Outdoors

Duck stamps that boost wetlands, birds aren't just for hunters

Joseph Hautman of Plymouth, Minn., won the 2011 Federal Duck Stamp Contest on Oct. 29, 2011, with his acrylic painting of a single wood duck. Hautman has previously won the contest three times, in 1991, 2001 and 2007. His art will be made into the 2012-2013 Federal Duck Stamp, which will go on sale July 1, 2012.
 (Courtesy photo)
Joseph Hautman of Plymouth, Minn., won the 2011 Federal Duck Stamp Contest on Oct. 29, 2011, with his acrylic painting of a single wood duck. Hautman has previously won the contest three times, in 1991, 2001 and 2007. His art will be made into the 2012-2013 Federal Duck Stamp, which will go on sale July 1, 2012. (Courtesy photo)

CONSERVATION — If you visit Turnbull Refuge or other national wildlife refuges, consider buying a federal Duck Stamp rather than paying the $3 vehicle entry fee.  The $15 stamp is good for entering any refuge for an entire year, and it helps fund a wildly successful wetlands conservation program.

Anyone who hunts waterfowl is required to buy a duck stamp, but many birders and other conservationists buy the stamps because they know the value of protecting wetlands for the benefit of a wide range of wildlife.

The U.S. Fish and Wildlife Service says 98 percent of proceeds from sales of the stamp are used to acquire and protect vital wetlands supports hundreds of species of migratory birds, wildlife and plants. The stamps can be purchased from the U.S. Postal Service, from some sporting goods shops and online.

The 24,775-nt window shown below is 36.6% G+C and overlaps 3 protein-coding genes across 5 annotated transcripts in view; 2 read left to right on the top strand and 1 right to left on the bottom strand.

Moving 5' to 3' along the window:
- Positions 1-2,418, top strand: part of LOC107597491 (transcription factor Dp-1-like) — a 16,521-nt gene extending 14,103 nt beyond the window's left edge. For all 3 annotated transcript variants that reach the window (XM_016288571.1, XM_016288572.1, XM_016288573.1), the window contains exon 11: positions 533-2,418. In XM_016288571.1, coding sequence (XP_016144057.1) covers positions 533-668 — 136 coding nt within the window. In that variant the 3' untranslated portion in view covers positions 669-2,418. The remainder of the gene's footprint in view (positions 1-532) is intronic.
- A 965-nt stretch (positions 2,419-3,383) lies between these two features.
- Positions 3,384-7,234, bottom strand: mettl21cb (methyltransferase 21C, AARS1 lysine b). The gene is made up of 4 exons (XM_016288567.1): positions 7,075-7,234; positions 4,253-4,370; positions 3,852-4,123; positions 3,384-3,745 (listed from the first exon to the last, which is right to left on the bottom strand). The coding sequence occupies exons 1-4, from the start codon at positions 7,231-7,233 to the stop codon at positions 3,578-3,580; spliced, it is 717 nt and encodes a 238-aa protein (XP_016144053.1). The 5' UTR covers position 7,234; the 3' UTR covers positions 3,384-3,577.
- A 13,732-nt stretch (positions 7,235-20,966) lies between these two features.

Since the program’s inception in 1934, Federal Duck Stamp sales have raised more than $750 million to acquire and protect more than 5.3 million acres of habitat for hundreds of units of the National Wildlife Refuge System in all 50 states and U.S. territories.  These refuges benefit the public by providing access to outdoor recreational activities including hunting, fishing, birding, photography, environmental education, and interpretation.

This year’s Federal Duck Stamp features a single wood duck painted by Joseph Hautman of Plymouth, Minn.  The Junior Duck Stamp features a northern pintail painted by Christine Clayton, a 17 year old from Sidney, Ohio.




You must be logged in to post comments. Please log in here or click the comment box below for options.

comments powered by Disqus
Rich Landers

Rich Landers’ Outdoors blog


Rich Landers writes and photographs stories for a wide range of outdoors coverage, including a Sunday feature section and a Thursday column. He also writes the Outdoors Blog.


Follow online:


Recent posts


Close

Sections


Profile

Close

Contact the Spokesman

Main switchboard:
(509) 459-5000
(800) 338-8801
Newsroom:
(509) 459-5400
(800) 789-0029
Customer service:
(800) 338-8801